Thursday, December 27, 2012

Will Cuccinelli's Refusal to Resign as Attorney General Prove Fatal to His Campaign?

For decades the political custom has been that sitting Virginia attorney generals who have run for governor have resigned from the position as attorney general in order to campaign full time and avoid the appearance that (i) the dispensation of justice by the AG's office is political and (ii) that taxpayers are being forced to finance the candidate's campaign via the AG's salary.  Not surprisingly, Ken "Kookinelli" Cuccinelli thinks that he is above the unspoken political rules - actually, rules and even the Virginia and U. S. constitutions in general - and has refused to resign his office.  A piece in Blue Virginia looks at how this might prove fatal to Kookinelli's campaign.  Here are highlights:

But again: appearances matter in the law. Justice is suppose to be blind to such factors. Those responsible for the conduct of our legal system have to accept the importance of this ideal.

Moreover, the AG is by law a full-time position with real authority under the Constitution of Virginia. When the public sees someone campaigning full time for governor - as is required - they naturally want to know why this person is being paid a full-time AG's salary. The media will ask. There is no answer that will pass the "smell" test.

in politics, as in business, the customer is always right in that regard. Thus in politics, the winning candidate tries not to give voters a reason to question their judgment, moreover leave himself or herself vulnerable to the inevitable Murphy's law of politics: "Stuff happens."
Accordingly, AG Jerry Baliles in 1985, Mary Sue Terry in 1993, Jim Gilmore in 1997, Mark Earley in 2001, Jerry Kilgore in 2005 and Bob McDonnell in 2009 all resigned while seeking the governorship. They did it at different times in the election year, each calculating the right moment to make the move depending on how they saw the pluses and minuses of holding the post at any point in time.

But they all did it: because when you do the political math, it is the only smart play given game theory. In that regard, they weren't merely doing the mental math of politics: they had a concrete example of what can happen if you try to outsmart common sense.

In 1981, Republican Attorney General Marshall Coleman refused to resign as AG. There were several reasons for his decision, one having to do with money: He didn't have much of it and thus needed the paycheck. Yet the money issue isn't really that big a thing in VA politics: The voters accept the AG resigning, and joining a law firm, being paid a good salary without actually doing any real work. Yes, there is always the appropriate fig leaf of claiming he or she actually does work to earn the paycheck. But give Virginians a break: we aren't dumb. Besides, the role of big law firms in lobbying and having sway over a governor is known to us. We accept that as part of the realities of politics. So they pay a buddy money to run. If he wins, they were going to get a lot of business from him anyway even if he were independently wealthy.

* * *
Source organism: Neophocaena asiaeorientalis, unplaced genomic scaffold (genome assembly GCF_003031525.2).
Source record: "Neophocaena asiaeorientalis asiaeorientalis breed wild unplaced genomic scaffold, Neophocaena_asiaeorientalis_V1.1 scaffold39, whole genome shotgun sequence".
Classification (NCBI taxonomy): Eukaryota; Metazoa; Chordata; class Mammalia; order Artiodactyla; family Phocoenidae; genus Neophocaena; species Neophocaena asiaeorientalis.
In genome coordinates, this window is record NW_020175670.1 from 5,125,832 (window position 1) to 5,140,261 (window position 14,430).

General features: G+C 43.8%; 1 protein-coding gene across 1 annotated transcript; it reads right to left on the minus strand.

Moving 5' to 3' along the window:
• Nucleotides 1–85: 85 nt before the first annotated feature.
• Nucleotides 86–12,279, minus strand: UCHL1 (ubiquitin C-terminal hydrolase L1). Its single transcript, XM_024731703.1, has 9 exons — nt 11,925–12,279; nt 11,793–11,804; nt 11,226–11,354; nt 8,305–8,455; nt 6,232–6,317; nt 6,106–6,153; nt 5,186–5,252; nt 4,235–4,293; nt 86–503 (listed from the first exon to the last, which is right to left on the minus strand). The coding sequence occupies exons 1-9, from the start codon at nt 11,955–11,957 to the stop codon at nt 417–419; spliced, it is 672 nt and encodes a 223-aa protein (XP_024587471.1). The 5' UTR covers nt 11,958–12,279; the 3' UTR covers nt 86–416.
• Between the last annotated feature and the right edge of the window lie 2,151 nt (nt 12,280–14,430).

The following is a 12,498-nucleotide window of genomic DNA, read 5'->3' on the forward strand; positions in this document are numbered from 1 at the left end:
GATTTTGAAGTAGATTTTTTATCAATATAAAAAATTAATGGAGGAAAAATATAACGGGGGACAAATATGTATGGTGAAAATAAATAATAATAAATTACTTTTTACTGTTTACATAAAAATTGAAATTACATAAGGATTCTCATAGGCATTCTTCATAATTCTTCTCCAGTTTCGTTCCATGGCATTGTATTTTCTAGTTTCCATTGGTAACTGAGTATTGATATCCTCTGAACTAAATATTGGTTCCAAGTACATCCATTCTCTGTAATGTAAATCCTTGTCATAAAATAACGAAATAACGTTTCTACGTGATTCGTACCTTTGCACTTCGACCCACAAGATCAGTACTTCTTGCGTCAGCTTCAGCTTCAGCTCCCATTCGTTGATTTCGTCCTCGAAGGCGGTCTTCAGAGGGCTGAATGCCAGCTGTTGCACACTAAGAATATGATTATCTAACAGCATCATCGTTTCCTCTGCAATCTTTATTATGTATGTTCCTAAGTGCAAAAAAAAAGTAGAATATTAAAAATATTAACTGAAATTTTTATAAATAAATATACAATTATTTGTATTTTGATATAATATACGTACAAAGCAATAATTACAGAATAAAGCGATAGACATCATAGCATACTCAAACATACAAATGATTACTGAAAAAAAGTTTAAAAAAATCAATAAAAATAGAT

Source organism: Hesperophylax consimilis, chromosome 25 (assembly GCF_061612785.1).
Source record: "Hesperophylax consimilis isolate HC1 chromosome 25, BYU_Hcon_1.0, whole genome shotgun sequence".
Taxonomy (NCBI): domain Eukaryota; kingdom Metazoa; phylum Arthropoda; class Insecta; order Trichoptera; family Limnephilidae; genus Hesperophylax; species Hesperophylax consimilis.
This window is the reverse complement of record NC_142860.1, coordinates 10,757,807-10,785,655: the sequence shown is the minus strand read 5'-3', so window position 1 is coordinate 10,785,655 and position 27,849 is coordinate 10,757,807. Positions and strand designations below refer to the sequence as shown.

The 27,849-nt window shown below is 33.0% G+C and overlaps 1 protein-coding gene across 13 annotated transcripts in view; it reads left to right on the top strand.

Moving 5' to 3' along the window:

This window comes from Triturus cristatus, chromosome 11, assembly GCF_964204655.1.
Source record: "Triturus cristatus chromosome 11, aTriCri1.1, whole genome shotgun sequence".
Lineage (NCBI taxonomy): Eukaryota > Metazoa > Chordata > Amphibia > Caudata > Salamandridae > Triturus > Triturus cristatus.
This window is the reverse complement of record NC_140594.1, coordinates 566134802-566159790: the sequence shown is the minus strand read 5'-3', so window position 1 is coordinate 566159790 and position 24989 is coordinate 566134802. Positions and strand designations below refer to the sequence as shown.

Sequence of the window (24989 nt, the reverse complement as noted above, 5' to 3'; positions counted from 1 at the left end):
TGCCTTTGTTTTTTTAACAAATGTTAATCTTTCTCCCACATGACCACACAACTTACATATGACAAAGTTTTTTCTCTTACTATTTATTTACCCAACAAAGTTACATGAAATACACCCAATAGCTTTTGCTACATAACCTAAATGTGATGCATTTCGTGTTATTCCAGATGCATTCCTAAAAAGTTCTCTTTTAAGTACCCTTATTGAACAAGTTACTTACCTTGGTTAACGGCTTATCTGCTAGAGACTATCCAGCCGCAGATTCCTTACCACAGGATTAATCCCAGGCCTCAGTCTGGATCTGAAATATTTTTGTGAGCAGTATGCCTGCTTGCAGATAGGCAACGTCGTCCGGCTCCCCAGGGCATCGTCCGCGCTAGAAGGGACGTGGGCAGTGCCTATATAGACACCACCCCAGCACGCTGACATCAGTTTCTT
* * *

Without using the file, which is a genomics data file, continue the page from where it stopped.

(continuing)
EVERY AG HAS SEEN THE LIGHT...Because they saw what happened to Coleman. By not resigning, Mr. Coleman gave Democrats - and his opponents inside the GOP - a way to keep him on the defensive for the entire campaign. It was a continuous drip, drip, drip, of criticism, even the biggest boulder can be whittled down to a small rock by such constant erosion.

Finally, after months of the drip, drip, drip, Coleman announced that he was going to accept only half-salary. But instead of ending the debate over his refusal to resign, his actions only proved the point: he couldn't do the AG's job and campaign for governor at the same time. Bottom line: Coleman's refusal to resign showed bad judgment. In political terms, he took a risk way out of proportion with the potential gain.

Cuccinelli would show extremely bad judgment, for the post of governor, by failing to resign. Why? Because the only reason for him not to resign is to make some obscure ideological or personal point about some imagined philosophic issue or refusing to be pressured by the media, and the like.

This may make him happy, this may make him a hero to his base, but it doesn't show the judgment to be governor at this point in Virginia's history. He would daring McDonnell to criticize him, and he would be daring Democrats to use McDonnell's words to criticize him.

Net, net: If Cuccinelli actually intends to stay on the job through the election, then it will prove to be a metaphor for his campaign in my view. He will be seen as putting his personal and political ideology ahead of what was good for the people of the state who don't want their legal system drawn into partisan politics if it can be avoided.  In the end, voters wants to see if you see the job as a "me" thing, or a "we" thing.
The perverse side of me hopes that Cuccinelli refuses to resign through until the end.  He is a clear and present danger to Virginia's future and, in my view, belongs in a mental ward, not the Governor's mansion.

No comments: